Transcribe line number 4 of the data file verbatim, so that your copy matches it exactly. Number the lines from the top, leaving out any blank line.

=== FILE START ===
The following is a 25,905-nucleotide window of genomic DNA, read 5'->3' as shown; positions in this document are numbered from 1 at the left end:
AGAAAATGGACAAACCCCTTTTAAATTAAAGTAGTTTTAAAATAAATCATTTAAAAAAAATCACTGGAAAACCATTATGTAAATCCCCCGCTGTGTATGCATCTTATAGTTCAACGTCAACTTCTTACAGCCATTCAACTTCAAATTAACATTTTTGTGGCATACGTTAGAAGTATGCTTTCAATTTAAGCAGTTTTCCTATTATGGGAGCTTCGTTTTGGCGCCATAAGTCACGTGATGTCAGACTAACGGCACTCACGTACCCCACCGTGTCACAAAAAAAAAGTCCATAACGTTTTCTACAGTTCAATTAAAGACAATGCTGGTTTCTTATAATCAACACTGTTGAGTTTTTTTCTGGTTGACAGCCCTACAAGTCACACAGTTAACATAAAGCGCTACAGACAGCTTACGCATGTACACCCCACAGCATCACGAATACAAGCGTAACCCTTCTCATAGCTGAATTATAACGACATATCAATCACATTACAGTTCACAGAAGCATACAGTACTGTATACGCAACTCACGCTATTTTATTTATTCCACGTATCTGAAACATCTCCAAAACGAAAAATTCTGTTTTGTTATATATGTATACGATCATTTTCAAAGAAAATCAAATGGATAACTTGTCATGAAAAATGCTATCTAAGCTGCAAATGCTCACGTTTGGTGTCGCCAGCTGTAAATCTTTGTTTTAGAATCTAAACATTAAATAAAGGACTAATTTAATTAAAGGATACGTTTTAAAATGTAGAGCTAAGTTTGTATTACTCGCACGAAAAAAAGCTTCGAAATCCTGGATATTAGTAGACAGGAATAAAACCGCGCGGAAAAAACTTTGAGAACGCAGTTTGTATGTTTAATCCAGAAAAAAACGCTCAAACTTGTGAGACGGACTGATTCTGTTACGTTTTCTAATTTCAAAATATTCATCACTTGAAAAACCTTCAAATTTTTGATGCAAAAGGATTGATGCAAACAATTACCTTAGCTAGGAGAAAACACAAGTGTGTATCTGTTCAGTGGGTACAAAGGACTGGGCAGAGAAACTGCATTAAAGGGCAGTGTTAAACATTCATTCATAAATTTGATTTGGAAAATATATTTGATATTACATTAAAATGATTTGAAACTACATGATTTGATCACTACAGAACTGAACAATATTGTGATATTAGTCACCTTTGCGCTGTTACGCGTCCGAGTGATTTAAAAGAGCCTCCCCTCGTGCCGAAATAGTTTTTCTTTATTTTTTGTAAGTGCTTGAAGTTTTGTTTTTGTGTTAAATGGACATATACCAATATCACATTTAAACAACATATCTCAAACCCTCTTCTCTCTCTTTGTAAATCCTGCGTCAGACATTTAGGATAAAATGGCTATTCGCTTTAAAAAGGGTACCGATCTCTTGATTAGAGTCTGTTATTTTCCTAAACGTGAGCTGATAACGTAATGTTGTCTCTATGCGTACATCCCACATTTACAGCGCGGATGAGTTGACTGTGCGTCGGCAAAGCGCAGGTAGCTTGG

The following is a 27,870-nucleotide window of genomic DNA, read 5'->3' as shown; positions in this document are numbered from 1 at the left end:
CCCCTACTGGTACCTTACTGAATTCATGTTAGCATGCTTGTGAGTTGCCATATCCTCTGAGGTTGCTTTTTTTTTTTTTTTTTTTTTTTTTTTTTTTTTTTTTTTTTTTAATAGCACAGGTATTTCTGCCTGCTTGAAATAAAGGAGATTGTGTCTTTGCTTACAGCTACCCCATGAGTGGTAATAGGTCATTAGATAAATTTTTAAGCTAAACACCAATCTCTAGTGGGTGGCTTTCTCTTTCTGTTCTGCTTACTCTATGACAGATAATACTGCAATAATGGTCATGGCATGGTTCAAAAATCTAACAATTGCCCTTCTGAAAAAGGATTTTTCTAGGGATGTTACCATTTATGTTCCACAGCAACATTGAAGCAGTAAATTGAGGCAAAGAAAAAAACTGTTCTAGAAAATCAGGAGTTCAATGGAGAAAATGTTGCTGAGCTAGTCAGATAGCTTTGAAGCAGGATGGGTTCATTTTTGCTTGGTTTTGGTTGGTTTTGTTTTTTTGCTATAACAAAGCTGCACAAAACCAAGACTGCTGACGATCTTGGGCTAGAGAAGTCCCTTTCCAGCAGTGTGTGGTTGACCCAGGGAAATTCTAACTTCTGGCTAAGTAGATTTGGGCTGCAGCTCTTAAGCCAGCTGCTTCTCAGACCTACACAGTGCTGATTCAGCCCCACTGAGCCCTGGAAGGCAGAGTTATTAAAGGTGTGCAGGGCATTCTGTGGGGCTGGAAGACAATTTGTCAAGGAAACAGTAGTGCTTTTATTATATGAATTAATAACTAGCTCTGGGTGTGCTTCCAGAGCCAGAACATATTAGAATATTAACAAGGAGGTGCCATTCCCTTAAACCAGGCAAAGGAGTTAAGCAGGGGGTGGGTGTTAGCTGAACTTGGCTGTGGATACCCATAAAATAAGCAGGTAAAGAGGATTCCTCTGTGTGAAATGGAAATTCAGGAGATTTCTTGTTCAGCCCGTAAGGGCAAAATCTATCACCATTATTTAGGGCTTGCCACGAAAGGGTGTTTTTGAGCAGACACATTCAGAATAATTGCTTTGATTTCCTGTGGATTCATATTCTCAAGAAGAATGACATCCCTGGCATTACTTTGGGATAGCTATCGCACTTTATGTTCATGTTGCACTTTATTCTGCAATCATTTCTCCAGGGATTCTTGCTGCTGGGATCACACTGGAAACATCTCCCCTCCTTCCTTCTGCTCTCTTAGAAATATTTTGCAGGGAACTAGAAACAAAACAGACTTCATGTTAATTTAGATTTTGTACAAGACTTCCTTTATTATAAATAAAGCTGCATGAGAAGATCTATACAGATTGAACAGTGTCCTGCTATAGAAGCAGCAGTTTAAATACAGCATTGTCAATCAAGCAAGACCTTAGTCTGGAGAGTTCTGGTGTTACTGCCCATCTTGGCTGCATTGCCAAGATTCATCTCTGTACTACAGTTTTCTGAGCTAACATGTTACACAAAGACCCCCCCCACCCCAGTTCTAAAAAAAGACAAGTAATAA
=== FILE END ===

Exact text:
CCCCTACTGGTACCTTACTGAATTCATGTTAGCATGCTTGTGAGTTGCCATATCCTCTGAGGTTGCTTTTTTTTTTTTTTTTTTTTTTTTTTTTTTTTTTTTTTTTTTTAATAGCACAGGTATTTCTGCCTGCTTGAAATAAAGGAGATTGTGTCTTTGCTTACAGCTACCCCATGAGTGGTAATAGGTCATTAGATAAATTTTTAAGCTAAACACCAATCTCTAGTGGGTGGCTTTCTCTTTCTGTTCTGCTTACTCTATGACAGATAATACTGCAATAATGGTCATGGCATGGTTCAAAAATCTAACAATTGCCCTTCTGAAAAAGGATTTTTCTAGGGATGTTACCATTTATGTTCCACAGCAACATTGAAGCAGTAAATTGAGGCAAAGAAAAAAACTGTTCTAGAAAATCAGGAGTTCAATGGAGAAAATGTTGCTGAGCTAGTCAGATAGCTTTGAAGCAGGATGGGTTCATTTTTGCTTGGTTTTGGTTGGTTTTGTTTTTTTGCTATAACAAAGCTGCACAAAACCAAGACTGCTGACGATCTTGGGCTAGAGAAGTCCCTTTCCAGCAGTGTGTGGTTGACCCAGGGAAATTCTAACTTCTGGCTAAGTAGATTTGGGCTGCAGCTCTTAAGCCAGCTGCTTCTCAGACCTACACAGTGCTGATTCAGCCCCACTGAGCCCTGGAAGGCAGAGTTATTAAAGGTGTGCAGGGCATTCTGTGGGGCTGGAAGACAATTTGTCAAGGAAACAGTAGTGCTTTTATTATATGAATTAATAACTAGCTCTGGGTGTGCTTCCAGAGCCAGAACATATTAGAATATTAACAAGGAGGTGCCATTCCCTTAAACCAGGCAAAGGAGTTAAGCAGGGGGTGGGTGTTAGCTGAACTTGGCTGTGGATACCCATAAAATAAGCAGGTAAAGAGGATTCCTCTGTGTGAAATGGAAATTCAGGAGATTTCTTGTTCAGCCCGTAAGGGCAAAATCTATCACCATTATTTAGGGCTTGCCACGAAAGGGTGTTTTTGAGCAGACACATTCAGAATAATTGCTTTGATTTCCTGTGGATTCATATTCTCAAGAAGAATGACATCCCTGGCATTACTTTGGGATAGCTATCGCACTTTATGTTCATGTTGCACTTTATTCTGCAATCATTTCTCCAGGGATTCTTGCTGCTGGGATCACACTGGAAACATCTCCCCTCCTTCCTTCTGCTCTCTTAGAAATATTTTGCAGGGAACTAGAAACAAAACAGACTTCATGTTAATTTAGATTTTGTACAAGACTTCCTTTATTATAAATAAAGCTGCATGAGAAGATCTATACAGATTGAACAGTGTCCTGCTATAGAAGCAGCAGTTTAAATACAGCATTGTCAATCAAGCAAGACCTTAGTCTGGAGAGTTCTGGTGTTACTGCCCATCTTGGCTGCATTGCCAAGATTCATCTCTGTACTACAGTTTTCTGAGCTAACATGTTACACAAAGACCCCCCCCACCCCAGTTCTAAAAAAAGACAAGTAATAA